Road Name History:
The Chicago, Burlington and Quincy Railroad (reporting mark CBQ) was a railroad that operated in the Midwestern United States. Commonly referred to as the Burlington or as the Q, the Burlington Route served a large area, including extensive trackage in the states of Colorado, Illinois, Iowa, Kentucky, Missouri, Montana, Nebraska, Wisconsin, Wyoming, and also in New Mexico and Texas through subsidiaries Colorado and Southern Railway, Fort Worth and Denver Railway, and Burlington-Rock Island Railroad.[citation needed] Its primary connections included Chicago, Minneapolis-St. Paul, St. Louis, Kansas City and Denver. Because of this extensive trackage in the midwest and mountain states, the railroad used the advertising slogans "Everywhere West", "Way of the Zephyrs", and "The Way West". It merged into Burlington Northern in 1970.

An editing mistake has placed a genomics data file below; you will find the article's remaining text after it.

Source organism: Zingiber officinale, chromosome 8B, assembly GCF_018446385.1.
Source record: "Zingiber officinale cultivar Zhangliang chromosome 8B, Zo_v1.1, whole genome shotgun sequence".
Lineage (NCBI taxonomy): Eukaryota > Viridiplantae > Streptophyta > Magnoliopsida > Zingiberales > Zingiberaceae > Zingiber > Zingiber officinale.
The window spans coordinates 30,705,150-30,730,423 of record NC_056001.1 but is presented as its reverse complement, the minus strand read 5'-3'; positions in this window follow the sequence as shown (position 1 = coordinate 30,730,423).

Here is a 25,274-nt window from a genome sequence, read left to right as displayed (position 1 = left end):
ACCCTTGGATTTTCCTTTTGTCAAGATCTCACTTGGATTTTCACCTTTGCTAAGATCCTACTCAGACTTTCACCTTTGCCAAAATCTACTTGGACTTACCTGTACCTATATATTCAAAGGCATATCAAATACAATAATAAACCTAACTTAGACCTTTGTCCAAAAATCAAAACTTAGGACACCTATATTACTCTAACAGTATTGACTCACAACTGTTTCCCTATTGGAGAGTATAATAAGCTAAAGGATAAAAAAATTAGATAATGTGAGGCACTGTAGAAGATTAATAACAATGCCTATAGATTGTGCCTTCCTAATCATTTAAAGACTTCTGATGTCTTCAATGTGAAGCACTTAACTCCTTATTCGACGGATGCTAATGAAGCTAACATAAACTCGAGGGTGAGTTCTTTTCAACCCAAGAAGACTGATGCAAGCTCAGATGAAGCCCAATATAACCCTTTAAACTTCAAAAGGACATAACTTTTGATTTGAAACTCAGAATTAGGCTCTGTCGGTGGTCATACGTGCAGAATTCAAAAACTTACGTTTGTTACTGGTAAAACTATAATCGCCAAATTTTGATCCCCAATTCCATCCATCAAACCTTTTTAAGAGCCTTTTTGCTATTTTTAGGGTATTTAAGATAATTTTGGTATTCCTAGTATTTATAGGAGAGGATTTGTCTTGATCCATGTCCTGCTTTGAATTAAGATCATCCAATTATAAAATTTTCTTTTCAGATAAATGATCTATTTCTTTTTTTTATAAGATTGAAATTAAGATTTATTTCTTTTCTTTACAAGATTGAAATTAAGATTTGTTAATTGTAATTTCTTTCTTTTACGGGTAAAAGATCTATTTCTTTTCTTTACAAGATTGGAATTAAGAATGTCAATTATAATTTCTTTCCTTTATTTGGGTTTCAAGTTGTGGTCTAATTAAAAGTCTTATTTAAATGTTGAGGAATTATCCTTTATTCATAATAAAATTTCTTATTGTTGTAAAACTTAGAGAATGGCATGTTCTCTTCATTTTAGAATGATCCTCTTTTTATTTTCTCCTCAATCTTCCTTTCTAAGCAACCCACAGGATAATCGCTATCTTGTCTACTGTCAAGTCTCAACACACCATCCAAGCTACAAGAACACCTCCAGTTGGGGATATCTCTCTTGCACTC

In 1967, it reported 19,565 million net ton-miles of revenue freight and 723 million passenger miles; corresponding totals for C&S were 1,100 and 10 and for FW&D were 1,466 and 13. At the end of the year CB&Q operated 8,538 route-miles, C&S operated 708 and FW&D operated 1362. (These totals may or may not include the former Burlington-Rock Island Railroad.)

Information sourced from Wikipedia

Brand/Importer Information:
Athearn's history began in 1938, when its founder-to-be, Irvin Athearn, started an elaborate O scale layout in his mother's house. After placing an ad selling the layout, and receiving much response to it, Irv decided that selling model railroads would be a good living. He sold train products out of his mother's house through most of the 1940s. After becoming a full-time retailer in 1946, Irv opened a separate facility in Hawthorne, California in 1948, and that same year he branched into HO scale models for the first time.